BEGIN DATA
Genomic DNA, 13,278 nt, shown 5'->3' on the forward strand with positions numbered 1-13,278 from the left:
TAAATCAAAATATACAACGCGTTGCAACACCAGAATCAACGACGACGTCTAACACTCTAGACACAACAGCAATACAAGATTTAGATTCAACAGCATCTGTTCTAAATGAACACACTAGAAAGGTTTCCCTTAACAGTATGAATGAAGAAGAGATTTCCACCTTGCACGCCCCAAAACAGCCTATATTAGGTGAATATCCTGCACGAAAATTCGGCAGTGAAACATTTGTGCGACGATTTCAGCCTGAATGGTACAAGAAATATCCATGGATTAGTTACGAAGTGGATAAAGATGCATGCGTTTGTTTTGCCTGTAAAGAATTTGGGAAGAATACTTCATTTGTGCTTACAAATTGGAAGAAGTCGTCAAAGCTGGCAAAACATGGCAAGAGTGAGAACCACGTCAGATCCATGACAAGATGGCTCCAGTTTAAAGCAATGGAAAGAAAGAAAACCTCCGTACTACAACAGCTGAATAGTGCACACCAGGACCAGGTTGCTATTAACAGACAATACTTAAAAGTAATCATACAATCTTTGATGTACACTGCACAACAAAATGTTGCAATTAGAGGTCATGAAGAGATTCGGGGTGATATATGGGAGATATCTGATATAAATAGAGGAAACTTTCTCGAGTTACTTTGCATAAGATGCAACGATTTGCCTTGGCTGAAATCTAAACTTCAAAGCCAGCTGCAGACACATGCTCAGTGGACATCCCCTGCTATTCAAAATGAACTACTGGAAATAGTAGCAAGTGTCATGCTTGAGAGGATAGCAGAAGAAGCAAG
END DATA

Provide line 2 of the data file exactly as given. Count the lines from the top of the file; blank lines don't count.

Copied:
TAAATCAAAATATACAACGCGTTGCAACACCAGAATCAACGACGACGTCTAACACTCTAGACACAACAGCAATACAAGATTTAGATTCAACAGCATCTGTTCTAAATGAACACACTAGAAAGGTTTCCCTTAACAGTATGAATGAAGAAGAGATTTCCACCTTGCACGCCCCAAAACAGCCTATATTAGGTGAATATCCTGCACGAAAATTCGGCAGTGAAACATTTGTGCGACGATTTCAGCCTGAATGGTACAAGAAATATCCATGGATTAGTTACGAAGTGGATAAAGATGCATGCGTTTGTTTTGCCTGTAAAGAATTTGGGAAGAATACTTCATTTGTGCTTACAAATTGGAAGAAGTCGTCAAAGCTGGCAAAACATGGCAAGAGTGAGAACCACGTCAGATCCATGACAAGATGGCTCCAGTTTAAAGCAATGGAAAGAAAGAAAACCTCCGTACTACAACAGCTGAATAGTGCACACCAGGACCAGGTTGCTATTAACAGACAATACTTAAAAGTAATCATACAATCTTTGATGTACACTGCACAACAAAATGTTGCAATTAGAGGTCATGAAGAGATTCGGGGTGATATATGGGAGATATCTGATATAAATAGAGGAAACTTTCTCGAGTTACTTTGCATAAGATGCAACGATTTGCCTTGGCTGAAATCTAAACTTCAAAGCCAGCTGCAGACACATGCTCAGTGGACATCCCCTGCTATTCAAAATGAACTACTGGAAATAGTAGCAAGTGTCATGCTTGAGAGGATAGCAGAAGAAGCAAG